POSTSCRIPT / August 8, 2000 / Tuesday


Philippine STAR Columnist

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Bill Gates didn’t have the PCs Erap came for

HIS advisers should not feed President Estrada wrong information and make him look stupid.

Days ago, Mr. Estrada was convinced to insert into his US itinerary a call on Microsoft boss Bill Gates in Seattle. He was apparently assured that the three Microsoft bases were loaded for a grand slam.

The President promptly told the press that he would seal an agreement for Gates to (1) donate computers to some 4,000 public high schools in the country, (2) pick Manila as the venue for next year’s conference of chiefs of leading InfoTech companies, and (3) put up a Computer University here.

It turned out, however, that Gates did not have computers to donate but only software. As for the InfoTech conference and the Computer University, it seems Mr. Estrada struck out even before he could swing the bat. When he emerged from the meeting, he said nothing about the two items on the agenda.

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SCROUNGING for some accomplishment to report out of Seattle, his media handlers pointed out that the President succeeded in making Gates wear a tie and a suit. They gleefully recalled that when President Ramos also called on Gates in 1997, the cocky software king was just in jeans, rubber shoes and shirtsleeves.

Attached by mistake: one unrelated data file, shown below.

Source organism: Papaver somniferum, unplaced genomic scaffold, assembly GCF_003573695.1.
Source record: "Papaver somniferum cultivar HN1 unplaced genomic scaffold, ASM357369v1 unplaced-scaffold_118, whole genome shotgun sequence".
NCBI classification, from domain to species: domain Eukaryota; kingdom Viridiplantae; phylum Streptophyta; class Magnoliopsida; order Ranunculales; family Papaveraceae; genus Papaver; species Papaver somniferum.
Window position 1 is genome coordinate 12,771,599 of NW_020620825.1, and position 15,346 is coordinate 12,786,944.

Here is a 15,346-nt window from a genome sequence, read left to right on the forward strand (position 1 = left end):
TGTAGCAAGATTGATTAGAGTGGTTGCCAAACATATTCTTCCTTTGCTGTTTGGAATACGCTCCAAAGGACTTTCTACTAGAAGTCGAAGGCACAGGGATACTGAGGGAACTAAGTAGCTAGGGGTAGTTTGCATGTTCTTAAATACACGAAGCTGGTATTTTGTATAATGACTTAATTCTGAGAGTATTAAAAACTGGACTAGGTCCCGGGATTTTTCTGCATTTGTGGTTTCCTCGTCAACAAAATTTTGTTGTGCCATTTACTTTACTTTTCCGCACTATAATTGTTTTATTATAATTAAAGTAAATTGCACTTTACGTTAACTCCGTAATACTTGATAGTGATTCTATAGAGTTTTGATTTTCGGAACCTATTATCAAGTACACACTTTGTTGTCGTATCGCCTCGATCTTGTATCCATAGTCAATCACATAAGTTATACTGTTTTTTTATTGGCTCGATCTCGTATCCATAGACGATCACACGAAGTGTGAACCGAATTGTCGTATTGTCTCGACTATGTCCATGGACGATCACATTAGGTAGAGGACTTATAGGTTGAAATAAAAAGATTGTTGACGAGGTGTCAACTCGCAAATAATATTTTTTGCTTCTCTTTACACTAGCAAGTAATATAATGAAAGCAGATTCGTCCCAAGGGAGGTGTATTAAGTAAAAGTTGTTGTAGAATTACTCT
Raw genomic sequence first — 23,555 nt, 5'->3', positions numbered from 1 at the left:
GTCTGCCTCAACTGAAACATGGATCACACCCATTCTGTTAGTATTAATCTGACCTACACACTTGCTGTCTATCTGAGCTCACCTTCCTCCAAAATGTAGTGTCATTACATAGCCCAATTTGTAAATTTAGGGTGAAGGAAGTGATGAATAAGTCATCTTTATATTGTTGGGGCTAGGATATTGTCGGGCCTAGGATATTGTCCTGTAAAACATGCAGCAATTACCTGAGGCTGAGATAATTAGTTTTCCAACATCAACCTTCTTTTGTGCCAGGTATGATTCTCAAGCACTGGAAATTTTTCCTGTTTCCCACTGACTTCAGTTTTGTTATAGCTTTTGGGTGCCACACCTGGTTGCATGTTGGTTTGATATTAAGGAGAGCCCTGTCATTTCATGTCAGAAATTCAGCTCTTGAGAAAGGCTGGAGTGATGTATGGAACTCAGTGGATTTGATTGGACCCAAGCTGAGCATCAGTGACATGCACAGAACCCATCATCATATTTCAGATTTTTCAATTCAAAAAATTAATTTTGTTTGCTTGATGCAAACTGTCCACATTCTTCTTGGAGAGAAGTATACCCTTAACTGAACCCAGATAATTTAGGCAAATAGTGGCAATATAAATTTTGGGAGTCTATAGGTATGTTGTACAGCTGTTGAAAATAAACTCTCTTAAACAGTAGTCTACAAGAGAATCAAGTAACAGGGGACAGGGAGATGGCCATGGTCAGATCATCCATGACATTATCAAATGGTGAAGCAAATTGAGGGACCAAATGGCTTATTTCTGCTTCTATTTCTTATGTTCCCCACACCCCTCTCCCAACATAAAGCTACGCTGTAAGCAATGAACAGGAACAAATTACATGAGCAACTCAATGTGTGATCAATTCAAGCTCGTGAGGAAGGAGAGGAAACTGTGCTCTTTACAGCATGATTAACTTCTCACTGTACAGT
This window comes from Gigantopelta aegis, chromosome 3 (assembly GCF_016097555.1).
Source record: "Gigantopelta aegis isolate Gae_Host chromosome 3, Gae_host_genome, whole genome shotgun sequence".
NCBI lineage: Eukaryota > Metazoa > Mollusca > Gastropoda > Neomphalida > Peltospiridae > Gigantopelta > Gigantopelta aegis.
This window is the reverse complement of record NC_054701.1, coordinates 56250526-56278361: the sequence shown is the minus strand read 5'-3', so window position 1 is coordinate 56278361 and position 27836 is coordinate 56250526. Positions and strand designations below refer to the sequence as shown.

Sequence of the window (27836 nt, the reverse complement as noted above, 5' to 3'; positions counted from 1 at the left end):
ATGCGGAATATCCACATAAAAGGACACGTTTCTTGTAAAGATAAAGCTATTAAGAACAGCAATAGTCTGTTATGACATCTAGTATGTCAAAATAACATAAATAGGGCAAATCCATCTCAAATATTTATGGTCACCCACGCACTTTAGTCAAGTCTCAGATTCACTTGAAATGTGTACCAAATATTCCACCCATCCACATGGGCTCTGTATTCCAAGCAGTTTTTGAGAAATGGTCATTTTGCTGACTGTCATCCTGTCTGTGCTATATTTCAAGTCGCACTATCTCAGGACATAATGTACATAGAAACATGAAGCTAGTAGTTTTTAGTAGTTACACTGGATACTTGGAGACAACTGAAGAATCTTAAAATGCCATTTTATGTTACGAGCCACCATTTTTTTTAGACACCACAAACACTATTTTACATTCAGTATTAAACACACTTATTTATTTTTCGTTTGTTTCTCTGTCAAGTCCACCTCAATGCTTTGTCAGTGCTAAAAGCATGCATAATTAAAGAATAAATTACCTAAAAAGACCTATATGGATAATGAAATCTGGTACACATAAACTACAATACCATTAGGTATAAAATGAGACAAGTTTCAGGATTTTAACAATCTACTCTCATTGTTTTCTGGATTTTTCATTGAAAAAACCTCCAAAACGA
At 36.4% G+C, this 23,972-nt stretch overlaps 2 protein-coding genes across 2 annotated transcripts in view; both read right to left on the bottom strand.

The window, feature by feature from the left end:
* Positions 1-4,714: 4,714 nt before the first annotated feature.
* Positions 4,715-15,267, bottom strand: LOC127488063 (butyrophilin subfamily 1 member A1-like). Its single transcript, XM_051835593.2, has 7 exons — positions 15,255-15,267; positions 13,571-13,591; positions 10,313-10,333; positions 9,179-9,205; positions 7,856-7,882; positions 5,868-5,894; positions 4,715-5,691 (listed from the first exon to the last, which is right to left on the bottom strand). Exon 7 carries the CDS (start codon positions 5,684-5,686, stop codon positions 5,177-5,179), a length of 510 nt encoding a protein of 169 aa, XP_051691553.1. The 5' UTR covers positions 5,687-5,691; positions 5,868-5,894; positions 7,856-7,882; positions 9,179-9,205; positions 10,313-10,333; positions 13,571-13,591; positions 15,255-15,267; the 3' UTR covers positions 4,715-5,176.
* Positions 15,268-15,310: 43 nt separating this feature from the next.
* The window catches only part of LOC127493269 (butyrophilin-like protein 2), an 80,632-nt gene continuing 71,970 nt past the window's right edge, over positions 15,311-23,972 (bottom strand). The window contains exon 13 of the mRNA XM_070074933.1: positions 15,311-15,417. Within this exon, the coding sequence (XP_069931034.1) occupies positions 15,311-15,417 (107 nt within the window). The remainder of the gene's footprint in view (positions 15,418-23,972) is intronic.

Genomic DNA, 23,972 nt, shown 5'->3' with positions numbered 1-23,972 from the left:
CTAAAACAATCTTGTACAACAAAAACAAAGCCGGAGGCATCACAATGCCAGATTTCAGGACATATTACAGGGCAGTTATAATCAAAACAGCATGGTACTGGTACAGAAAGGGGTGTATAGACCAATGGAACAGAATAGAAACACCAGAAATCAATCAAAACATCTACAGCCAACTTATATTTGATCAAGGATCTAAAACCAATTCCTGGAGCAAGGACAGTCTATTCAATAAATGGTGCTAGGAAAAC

Nobody, alas, submitted a scorecard on how many times Gates smiled, how long he clasped the hand of Mr. Estrada when they shook hands, and how many minutes and how many seconds longer the two chatted compared to the meeting with Ramos.

There was also no report if Gates gave him a techie gift far more powerful than the gold-plated palm computer he gave to Ramos. The photos showed Gates handing Mr. Estrada a jacket and a baseball cap. The host should have sent his driver to get the latest play station or dance board from the nearest Radio Shack for presentation to the visitor.

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AS for the thousands of computers that Mr. Estrada said Gates would donate to Philippine public schools, it turned out that it was not Gates but Japan that was donating the hardware under an entirely different deal.

It might even turn out that the software promised by Gates was not necessary. Normally, when Japan gives computers to countries in need, the units come with important software already pre-installed, particularly Windows.

Malacañang reported that Gates donated Microsoft software, particularly his popular Windows operating system. But it failed to say what version was to be delivered.

As a result of the missing detail, speculation is rife that Microsoft would dump here in the guise of a donation its stockpile of old Windows (1995 and 1998 versions) and Office (1997 version) software.

* * *

WINDOWS 98 used to sell here for only P3,000, but the price went up to around P3,400 with the deterioration of the peso.

If one gets a bulk delivery of the old Win98 for 4,000 schools at 20 units per school (and is therefore able to hold the P3,000 price, or even make tawad), total cost would be P240 million or $5.5 million.